# Application of the Krein Milman Theorem about ball $l^1$

Show that ball $l^1$ is the norm closure of the convex hull of its extreme point

Define the extrem point. A point in $K$ is an extreme point of $K$ if there is no proper open line segment that contains point and lies entirely in $K$.

The Krein Milman Theorem: If $K$ is a nonempty compact convex subset of a locally convex subspace X, then $K=\bar{co}$(ext $K$). where ext($K$): the set of extreme points of K and co($K$): convex hall of K

Then, It suffices to prove that ball $l^1$ is nonempty compact convex set.

But, I don't know how to prove. Can I get some hints?

• You mean the closed ball presumably. – copper.hat May 27 '16 at 19:18
• Unless you are in finite dimensions the closed unit ball is not compact. – copper.hat May 27 '16 at 19:19
• Why don't you first figure out what the extreme points are. Use finite dimensions as a guide. Or, in fact, the definition of $\|\cdot \|_1$. – copper.hat May 27 '16 at 19:21
• Right... Then, this problem cannot apply Krein Milman Theorem... In infinite dimension, Does the proposition hold? – asfajaf May 27 '16 at 19:29
• The statement is true. You need to figure out what the extreme points are first. Not too hard to guess by looking at the planar case. – copper.hat May 27 '16 at 19:30

Consider the space $\ell_1$ with the weak star topology. It is a locally convex topological wector space, and by Banach - Alaoglu theorem the unit ball is compact in this space. Hence by Krein - Milman theorem it is a closed convex envelope of its extreme points.

• But, unit ball is compact in weak* topology... Can we apply the Krein-Milman theorem? – asfajaf May 27 '16 at 19:34
• The weak-* topology would be on $(l_1)^*$. – copper.hat May 27 '16 at 19:35
• No $\ell_1 =(c_0)^*$ therefore we can consider on $\ell_1$ a weak star topology. – MotylaNogaTomkaMazura May 27 '16 at 19:38
• I think that unit ball is compact in weak-* topology on $(l^1)^{*}$. – asfajaf May 27 '16 at 19:45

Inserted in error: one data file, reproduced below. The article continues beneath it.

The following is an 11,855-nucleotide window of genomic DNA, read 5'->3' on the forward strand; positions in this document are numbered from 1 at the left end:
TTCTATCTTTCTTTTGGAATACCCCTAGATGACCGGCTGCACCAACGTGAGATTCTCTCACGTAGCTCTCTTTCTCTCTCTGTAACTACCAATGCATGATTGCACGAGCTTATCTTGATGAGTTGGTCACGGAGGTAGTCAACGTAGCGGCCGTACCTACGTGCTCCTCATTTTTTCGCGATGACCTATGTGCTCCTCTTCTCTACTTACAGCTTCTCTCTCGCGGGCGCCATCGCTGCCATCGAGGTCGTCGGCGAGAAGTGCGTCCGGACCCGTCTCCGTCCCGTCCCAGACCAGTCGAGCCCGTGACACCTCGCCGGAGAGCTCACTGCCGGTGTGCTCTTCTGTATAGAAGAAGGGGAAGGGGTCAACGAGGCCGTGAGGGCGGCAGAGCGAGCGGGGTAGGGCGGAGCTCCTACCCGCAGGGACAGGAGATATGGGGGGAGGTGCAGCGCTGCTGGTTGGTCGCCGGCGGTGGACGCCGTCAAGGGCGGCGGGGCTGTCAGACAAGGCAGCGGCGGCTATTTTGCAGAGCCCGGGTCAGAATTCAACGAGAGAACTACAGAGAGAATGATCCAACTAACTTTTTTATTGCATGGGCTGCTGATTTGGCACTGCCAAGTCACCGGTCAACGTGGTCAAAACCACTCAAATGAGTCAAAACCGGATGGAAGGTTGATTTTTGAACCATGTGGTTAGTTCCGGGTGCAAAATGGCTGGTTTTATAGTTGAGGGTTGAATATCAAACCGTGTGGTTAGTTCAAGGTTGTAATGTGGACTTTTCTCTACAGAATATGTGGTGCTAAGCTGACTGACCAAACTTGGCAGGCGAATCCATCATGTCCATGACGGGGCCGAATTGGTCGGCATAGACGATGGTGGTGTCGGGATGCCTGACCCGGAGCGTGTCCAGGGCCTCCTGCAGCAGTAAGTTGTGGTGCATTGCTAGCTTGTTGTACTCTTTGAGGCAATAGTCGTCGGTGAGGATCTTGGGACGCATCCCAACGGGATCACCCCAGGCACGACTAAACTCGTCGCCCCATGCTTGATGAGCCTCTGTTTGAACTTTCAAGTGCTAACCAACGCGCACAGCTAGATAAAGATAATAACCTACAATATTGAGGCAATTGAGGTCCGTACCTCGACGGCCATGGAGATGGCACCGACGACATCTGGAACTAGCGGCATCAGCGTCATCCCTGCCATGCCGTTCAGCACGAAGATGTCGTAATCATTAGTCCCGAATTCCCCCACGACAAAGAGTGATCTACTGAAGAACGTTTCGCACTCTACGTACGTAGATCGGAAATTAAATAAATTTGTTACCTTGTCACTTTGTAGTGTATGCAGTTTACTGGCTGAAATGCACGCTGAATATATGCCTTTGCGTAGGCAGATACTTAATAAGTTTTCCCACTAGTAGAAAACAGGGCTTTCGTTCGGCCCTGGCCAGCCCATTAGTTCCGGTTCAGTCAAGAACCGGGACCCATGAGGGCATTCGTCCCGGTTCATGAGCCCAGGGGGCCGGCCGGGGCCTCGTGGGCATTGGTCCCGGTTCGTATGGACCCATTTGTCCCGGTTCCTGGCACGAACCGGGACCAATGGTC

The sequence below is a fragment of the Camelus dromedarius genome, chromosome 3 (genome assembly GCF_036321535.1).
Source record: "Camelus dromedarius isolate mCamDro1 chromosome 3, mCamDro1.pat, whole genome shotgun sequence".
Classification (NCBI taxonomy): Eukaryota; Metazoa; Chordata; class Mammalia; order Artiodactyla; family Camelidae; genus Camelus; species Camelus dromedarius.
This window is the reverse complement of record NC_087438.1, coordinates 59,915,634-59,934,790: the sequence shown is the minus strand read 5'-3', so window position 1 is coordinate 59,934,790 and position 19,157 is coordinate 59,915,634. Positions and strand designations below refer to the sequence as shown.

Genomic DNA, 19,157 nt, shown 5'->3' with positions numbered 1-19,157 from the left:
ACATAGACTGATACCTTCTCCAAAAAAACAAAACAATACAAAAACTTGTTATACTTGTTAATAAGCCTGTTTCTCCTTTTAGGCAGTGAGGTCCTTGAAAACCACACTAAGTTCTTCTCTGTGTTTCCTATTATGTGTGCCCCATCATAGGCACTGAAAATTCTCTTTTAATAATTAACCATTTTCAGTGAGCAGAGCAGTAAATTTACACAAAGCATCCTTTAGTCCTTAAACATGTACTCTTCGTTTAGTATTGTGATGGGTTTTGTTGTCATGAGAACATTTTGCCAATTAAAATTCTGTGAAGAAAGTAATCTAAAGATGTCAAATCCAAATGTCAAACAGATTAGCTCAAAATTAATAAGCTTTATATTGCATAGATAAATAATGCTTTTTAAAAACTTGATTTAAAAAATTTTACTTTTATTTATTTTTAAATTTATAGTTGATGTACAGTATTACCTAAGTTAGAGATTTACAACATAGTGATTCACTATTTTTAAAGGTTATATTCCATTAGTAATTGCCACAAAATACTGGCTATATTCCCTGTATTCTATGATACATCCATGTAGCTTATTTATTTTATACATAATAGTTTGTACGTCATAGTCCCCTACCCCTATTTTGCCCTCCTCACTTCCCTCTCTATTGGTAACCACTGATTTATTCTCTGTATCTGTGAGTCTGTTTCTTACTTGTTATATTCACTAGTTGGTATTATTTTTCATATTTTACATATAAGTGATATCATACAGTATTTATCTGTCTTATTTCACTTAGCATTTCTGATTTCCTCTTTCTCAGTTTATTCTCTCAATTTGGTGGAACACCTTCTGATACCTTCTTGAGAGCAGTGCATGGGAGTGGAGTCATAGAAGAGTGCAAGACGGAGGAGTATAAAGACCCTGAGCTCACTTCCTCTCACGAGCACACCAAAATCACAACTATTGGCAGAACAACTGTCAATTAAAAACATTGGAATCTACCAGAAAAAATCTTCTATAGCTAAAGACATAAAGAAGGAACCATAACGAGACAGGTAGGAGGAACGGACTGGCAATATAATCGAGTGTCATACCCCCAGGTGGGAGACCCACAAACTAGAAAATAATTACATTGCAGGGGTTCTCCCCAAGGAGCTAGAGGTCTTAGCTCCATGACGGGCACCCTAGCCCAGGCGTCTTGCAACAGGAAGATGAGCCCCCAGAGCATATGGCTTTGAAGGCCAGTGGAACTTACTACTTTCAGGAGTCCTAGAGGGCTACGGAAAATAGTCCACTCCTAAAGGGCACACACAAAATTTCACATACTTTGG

Here is a simple solution (albeit I am partial to sledgehammer approaches):

It is not too hard to show that the extreme points of the closed unit ball are $\pm e_k$.

Since $\overline{B}(0,1)$ is convex and closed it follows that $\operatorname{\overline{co}} \{ \pm e_k \}_k \subset \overline{B}(0,1)$.

Suppose $x \in \overline{B}(0,1)$, and let $x_n =\sum_{k=1}^n x(k) e_k$. Note that $x_n \in \operatorname{co} \{ \pm e_1,...,\pm e_n \}$, and $x_n \to x$ (in norm). Since $\operatorname{\overline{co}}\{ \pm e_k \}_k$ is closed, it follows that $x \in \operatorname{\overline{co}} \{ \pm e_k \}_k$.

• Can you explain about $e_k$ in $l^1$?? And, Do you assume that ball $l^1$ in finite dimension? – asfajaf May 27 '16 at 19:50
• $e_k$ is the $k$th unit vector. Is that what you are asking? – copper.hat May 27 '16 at 19:51
• Why $x_n$ always express finite linear combination? – asfajaf May 27 '16 at 19:57
• $x_n$ is just the first $n$ components of $x$, and $\sum_{k=1}^n |x(k)| \le 1$. Hence you can write $x_n = \sum_{k=1}^n |x(k)| (\operatorname{sgn} x(k)) e_k + (1-\sum_{k=1}^n |x(k)|) {1 \over 2}(e_1+ (-e_1)$. It is not too hard to check that this is a convex combination of $\pm e_1,...,\pm e_n$. – copper.hat May 27 '16 at 20:01